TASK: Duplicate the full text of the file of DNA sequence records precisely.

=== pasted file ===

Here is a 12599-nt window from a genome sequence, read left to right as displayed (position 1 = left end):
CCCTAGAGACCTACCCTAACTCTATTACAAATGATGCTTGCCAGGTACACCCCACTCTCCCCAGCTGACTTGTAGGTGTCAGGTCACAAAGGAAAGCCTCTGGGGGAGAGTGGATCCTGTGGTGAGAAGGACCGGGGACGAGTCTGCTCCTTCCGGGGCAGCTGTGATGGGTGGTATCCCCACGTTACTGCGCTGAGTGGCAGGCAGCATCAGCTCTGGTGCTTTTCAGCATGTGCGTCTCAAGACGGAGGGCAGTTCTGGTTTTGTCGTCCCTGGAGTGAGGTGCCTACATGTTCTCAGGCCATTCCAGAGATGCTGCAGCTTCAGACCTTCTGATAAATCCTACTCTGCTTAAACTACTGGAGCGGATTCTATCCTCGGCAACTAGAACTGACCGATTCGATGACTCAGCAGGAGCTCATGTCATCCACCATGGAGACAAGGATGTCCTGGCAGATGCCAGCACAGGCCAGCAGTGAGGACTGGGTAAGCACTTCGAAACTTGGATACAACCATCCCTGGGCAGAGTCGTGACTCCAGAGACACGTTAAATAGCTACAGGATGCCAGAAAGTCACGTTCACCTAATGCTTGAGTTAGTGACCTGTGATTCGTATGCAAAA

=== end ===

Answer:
Here is a 12599-nt window from a genome sequence, read left to right as displayed (position 1 = left end):
CCCTAGAGACCTACCCTAACTCTATTACAAATGATGCTTGCCAGGTACACCCCACTCTCCCCAGCTGACTTGTAGGTGTCAGGTCACAAAGGAAAGCCTCTGGGGGAGAGTGGATCCTGTGGTGAGAAGGACCGGGGACGAGTCTGCTCCTTCCGGGGCAGCTGTGATGGGTGGTATCCCCACGTTACTGCGCTGAGTGGCAGGCAGCATCAGCTCTGGTGCTTTTCAGCATGTGCGTCTCAAGACGGAGGGCAGTTCTGGTTTTGTCGTCCCTGGAGTGAGGTGCCTACATGTTCTCAGGCCATTCCAGAGATGCTGCAGCTTCAGACCTTCTGATAAATCCTACTCTGCTTAAACTACTGGAGCGGATTCTATCCTCGGCAACTAGAACTGACCGATTCGATGACTCAGCAGGAGCTCATGTCATCCACCATGGAGACAAGGATGTCCTGGCAGATGCCAGCACAGGCCAGCAGTGAGGACTGGGTAAGCACTTCGAAACTTGGATACAACCATCCCTGGGCAGAGTCGTGACTCCAGAGACACGTTAAATAGCTACAGGATGCCAGAAAGTCACGTTCACCTAATGCTTGAGTTAGTGACCTGTGATTCGTATGCAAAA